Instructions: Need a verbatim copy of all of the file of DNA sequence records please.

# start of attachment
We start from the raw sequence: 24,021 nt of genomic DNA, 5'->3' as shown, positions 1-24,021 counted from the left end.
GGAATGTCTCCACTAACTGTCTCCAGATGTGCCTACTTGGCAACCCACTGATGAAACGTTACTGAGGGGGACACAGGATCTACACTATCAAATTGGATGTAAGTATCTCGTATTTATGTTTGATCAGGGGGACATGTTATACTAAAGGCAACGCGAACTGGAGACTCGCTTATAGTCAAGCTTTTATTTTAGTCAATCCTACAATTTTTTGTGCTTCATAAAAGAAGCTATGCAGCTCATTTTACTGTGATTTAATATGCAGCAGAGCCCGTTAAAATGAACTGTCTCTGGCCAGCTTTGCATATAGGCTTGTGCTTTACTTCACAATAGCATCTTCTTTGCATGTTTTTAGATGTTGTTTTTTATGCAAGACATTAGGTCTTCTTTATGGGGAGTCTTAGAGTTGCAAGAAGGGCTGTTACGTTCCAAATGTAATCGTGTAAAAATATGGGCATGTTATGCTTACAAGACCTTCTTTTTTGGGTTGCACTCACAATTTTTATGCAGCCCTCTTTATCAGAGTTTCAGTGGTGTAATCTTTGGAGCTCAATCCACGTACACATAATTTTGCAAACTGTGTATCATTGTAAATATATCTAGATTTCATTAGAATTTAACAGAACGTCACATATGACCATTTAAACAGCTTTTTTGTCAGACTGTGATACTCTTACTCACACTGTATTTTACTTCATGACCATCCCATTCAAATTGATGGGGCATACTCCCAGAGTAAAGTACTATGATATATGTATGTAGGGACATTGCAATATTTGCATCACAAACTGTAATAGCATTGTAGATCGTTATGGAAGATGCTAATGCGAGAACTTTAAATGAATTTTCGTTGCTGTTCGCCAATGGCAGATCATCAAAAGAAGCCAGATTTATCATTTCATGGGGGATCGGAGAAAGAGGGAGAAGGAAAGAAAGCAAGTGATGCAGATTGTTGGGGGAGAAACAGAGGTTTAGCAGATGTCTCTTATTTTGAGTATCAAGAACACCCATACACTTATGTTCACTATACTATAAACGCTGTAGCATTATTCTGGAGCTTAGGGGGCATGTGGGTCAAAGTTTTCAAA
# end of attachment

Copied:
We start from the raw sequence: 24,021 nt of genomic DNA, 5'->3' as shown, positions 1-24,021 counted from the left end.
GGAATGTCTCCACTAACTGTCTCCAGATGTGCCTACTTGGCAACCCACTGATGAAACGTTACTGAGGGGGACACAGGATCTACACTATCAAATTGGATGTAAGTATCTCGTATTTATGTTTGATCAGGGGGACATGTTATACTAAAGGCAACGCGAACTGGAGACTCGCTTATAGTCAAGCTTTTATTTTAGTCAATCCTACAATTTTTTGTGCTTCATAAAAGAAGCTATGCAGCTCATTTTACTGTGATTTAATATGCAGCAGAGCCCGTTAAAATGAACTGTCTCTGGCCAGCTTTGCATATAGGCTTGTGCTTTACTTCACAATAGCATCTTCTTTGCATGTTTTTAGATGTTGTTTTTTATGCAAGACATTAGGTCTTCTTTATGGGGAGTCTTAGAGTTGCAAGAAGGGCTGTTACGTTCCAAATGTAATCGTGTAAAAATATGGGCATGTTATGCTTACAAGACCTTCTTTTTTGGGTTGCACTCACAATTTTTATGCAGCCCTCTTTATCAGAGTTTCAGTGGTGTAATCTTTGGAGCTCAATCCACGTACACATAATTTTGCAAACTGTGTATCATTGTAAATATATCTAGATTTCATTAGAATTTAACAGAACGTCACATATGACCATTTAAACAGCTTTTTTGTCAGACTGTGATACTCTTACTCACACTGTATTTTACTTCATGACCATCCCATTCAAATTGATGGGGCATACTCCCAGAGTAAAGTACTATGATATATGTATGTAGGGACATTGCAATATTTGCATCACAAACTGTAATAGCATTGTAGATCGTTATGGAAGATGCTAATGCGAGAACTTTAAATGAATTTTCGTTGCTGTTCGCCAATGGCAGATCATCAAAAGAAGCCAGATTTATCATTTCATGGGGGATCGGAGAAAGAGGGAGAAGGAAAGAAAGCAAGTGATGCAGATTGTTGGGGGAGAAACAGAGGTTTAGCAGATGTCTCTTATTTTGAGTATCAAGAACACCCATACACTTATGTTCACTATACTATAAACGCTGTAGCATTATTCTGGAGCTTAGGGGGCATGTGGGTCAAAGTTTTCAAA